Front Page Titles (by Subject) TO WILLIAM TUDOR. - The Works of John Adams, vol. 10 (Letters 1811-1825, Indexes)
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TO WILLIAM TUDOR. - John Adams, The Works of John Adams, vol. 10 (Letters 1811-1825, Indexes) 
The Works of John Adams, Second President of the United States: with a Life of the Author, Notes and Illustrations, by his Grandson Charles Francis Adams (Boston: Little, Brown and Co., 1856). 10 volumes. Vol. 10.
Part of: The Works of John Adams, 10 vols.
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TO WILLIAM TUDOR.
Quincy, 27 July, 1818.
Another author, produced by Mr. Otis, was, “The Trade and Navigation of Great Britain Considered,” by Joshua Gee, “a new edition, with many interesting notes and additions, by a merchant,” printed in 1767. This new edition, which was printed, no doubt, to justify the ministry in the system they were then pursuing, could not be the edition that Mr. Otis produced in 1761. The advertisement of the editor informs us, that “this valuable treatise has for many years been very scarce, though strongly recommended by the best judges and writers on trade, and universally allowed to be one of the most interesting books on that subject.” “The principles upon which it was written, continue, with little variation.” But I am fatigued with quotations, and must refer you to the advertisement in the book, which will show, past a doubt, that this was a ministerial republication. The “feelings, the manners and principles, which produced the revolution,” will be excited and renovated by the perusal of this book, as much as by that of Sir Josiah Child. I wish I could fill sheets of paper with quotations from it; but this is impossible. If I recommend it to the research, and perusal, and patient thinking of the present generation, it is in despair of being regarded. For who will engage in this dry, dull study? Yet, Mr. Otis labored in it. He asserted and proved, that it was only a reenforcement of the system of Sir Josiah Child, which Gee approved in all things, and even quoted with approbation the most offensive passage in his book, the scurrilous reflections on Virginia and Barbadoes.
Another writer, produced by Mr. Otis, was, “Memoirs and Considerations concerning the Trade and Revenues of the British Colonies in America; with Proposals for rendering those Colonies more beneficial to Great Britain. By John Ashley, Esq.”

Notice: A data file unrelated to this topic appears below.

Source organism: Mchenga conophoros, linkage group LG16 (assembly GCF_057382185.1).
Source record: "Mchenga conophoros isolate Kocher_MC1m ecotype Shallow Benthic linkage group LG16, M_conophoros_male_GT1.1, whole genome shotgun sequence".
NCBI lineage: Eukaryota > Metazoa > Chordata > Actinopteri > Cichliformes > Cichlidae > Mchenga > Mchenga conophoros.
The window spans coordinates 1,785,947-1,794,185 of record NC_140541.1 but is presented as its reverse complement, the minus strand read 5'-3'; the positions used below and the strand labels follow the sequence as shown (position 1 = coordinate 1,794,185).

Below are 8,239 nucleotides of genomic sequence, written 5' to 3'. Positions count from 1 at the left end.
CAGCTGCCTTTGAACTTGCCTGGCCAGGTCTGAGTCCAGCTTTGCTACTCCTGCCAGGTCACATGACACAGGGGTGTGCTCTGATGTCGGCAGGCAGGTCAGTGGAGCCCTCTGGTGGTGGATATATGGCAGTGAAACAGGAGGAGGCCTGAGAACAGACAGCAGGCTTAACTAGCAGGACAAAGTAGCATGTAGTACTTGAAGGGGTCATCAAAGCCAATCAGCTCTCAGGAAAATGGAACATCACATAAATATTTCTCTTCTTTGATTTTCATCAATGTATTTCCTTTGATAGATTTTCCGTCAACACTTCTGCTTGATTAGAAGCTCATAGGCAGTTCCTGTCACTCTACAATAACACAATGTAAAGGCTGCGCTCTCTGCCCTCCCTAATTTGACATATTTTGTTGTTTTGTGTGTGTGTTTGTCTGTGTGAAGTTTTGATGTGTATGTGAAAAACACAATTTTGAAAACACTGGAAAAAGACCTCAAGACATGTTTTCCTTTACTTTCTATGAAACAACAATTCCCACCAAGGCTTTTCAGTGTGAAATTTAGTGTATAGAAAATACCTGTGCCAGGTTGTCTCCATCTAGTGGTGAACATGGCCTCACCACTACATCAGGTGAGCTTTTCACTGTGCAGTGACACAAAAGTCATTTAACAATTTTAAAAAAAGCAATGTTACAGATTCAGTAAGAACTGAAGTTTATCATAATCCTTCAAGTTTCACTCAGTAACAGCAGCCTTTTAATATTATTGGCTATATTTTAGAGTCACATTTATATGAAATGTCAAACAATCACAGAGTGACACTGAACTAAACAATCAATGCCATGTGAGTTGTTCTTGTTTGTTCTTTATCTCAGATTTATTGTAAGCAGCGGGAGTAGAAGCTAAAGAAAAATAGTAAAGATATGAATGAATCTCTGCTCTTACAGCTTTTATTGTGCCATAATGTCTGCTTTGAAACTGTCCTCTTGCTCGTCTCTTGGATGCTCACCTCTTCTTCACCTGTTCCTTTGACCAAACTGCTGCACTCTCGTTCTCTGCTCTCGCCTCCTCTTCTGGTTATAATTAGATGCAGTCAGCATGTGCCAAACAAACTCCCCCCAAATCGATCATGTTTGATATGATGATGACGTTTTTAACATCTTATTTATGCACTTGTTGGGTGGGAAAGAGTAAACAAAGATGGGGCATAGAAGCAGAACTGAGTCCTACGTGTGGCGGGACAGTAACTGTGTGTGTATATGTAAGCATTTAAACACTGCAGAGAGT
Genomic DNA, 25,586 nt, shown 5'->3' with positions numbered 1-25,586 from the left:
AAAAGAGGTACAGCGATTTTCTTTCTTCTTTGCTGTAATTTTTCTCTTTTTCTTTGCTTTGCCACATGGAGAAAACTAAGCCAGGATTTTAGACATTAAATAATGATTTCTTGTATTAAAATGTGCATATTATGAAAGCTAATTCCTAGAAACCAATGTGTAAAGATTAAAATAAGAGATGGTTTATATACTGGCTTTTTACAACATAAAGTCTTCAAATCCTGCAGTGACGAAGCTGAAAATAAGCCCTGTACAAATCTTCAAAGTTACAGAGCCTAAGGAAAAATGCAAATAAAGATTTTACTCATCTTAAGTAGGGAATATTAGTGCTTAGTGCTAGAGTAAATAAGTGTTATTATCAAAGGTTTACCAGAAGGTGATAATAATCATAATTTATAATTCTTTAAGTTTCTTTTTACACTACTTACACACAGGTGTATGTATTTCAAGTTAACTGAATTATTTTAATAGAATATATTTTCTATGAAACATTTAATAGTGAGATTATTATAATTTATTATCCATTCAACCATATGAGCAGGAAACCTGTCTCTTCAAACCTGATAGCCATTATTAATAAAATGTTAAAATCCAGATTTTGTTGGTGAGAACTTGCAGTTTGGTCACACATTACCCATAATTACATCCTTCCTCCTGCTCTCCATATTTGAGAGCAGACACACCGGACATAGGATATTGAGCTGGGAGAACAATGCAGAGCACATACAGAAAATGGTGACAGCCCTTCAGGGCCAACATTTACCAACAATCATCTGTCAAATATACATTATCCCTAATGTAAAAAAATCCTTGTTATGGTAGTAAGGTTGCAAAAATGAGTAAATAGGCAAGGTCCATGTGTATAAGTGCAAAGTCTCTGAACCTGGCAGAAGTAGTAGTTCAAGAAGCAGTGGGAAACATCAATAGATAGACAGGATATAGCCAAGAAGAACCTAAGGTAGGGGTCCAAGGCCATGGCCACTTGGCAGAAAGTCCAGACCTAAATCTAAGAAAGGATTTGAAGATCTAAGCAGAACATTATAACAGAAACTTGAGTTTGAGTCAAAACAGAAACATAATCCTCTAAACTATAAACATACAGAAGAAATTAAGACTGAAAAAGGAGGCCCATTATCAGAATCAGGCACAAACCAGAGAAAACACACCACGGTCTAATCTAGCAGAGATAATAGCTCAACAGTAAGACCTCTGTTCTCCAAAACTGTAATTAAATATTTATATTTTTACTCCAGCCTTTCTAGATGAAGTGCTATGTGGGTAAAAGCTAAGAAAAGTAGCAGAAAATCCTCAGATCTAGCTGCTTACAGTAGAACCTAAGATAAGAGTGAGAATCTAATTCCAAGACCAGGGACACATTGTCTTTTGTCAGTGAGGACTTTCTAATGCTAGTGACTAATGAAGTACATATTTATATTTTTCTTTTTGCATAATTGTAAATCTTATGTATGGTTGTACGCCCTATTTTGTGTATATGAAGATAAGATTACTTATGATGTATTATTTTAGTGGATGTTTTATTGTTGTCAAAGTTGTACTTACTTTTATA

This book is in the same spirit and system of Josiah Child and Joshua Gee.
Mr. Otis also quoted Postlethwait. But I can quote no more.
If any man of the present age can read these authors and not feel his “feelings, manners, and principles” shocked and insulted, I know not of what stuff he is made. All I can say is, that I read them all in my youth, and that I never read them without being set on fire.
I will, however, transcribe one passage from Ashley, painful as it is. In page 41 he says,
“The laws now in being for the regulation of the plantation trade, namely the 14th of Charles II. ch. 2, sec. 2, 3, 9, 10; 7 and 8 William III. ch. 22, sec. 5, 6; 6 George II. ch. 13, are very well calculated, and, were they put in execution as they ought to be, would in a great measure put an end to the mischiets here complained of. If the several officers of the customs would see that all entries of sugar, rum and molasses were made conformable to the directions of those laws; and let every entry of such goods distinguish expressly, what are of British growth and produce, and what are of foreign growth and produce; and let the whole cargo of sugar, penneles, rum, spirits, molasses and syrup be inserted at large in the manifest and clearance of every ship or vessel, under office seal, or be liable to the same duties and penalties as such goods of foreign growth are hable to, this would very much balk the progress of those who carry on this illicit trade, and be agreeable and advantageous to all fair traders.
“And all masters and skippers of boats in all the plantations should give some reasonable security, not to take in any such goods of foreign growth from any vessel not duly entered at the custom-house, in order to land the same, or put the same on board any other ship or vessel, without a warrant or sufference from a proper officer.”
But you will be fatigued with quotations, and so is your friend,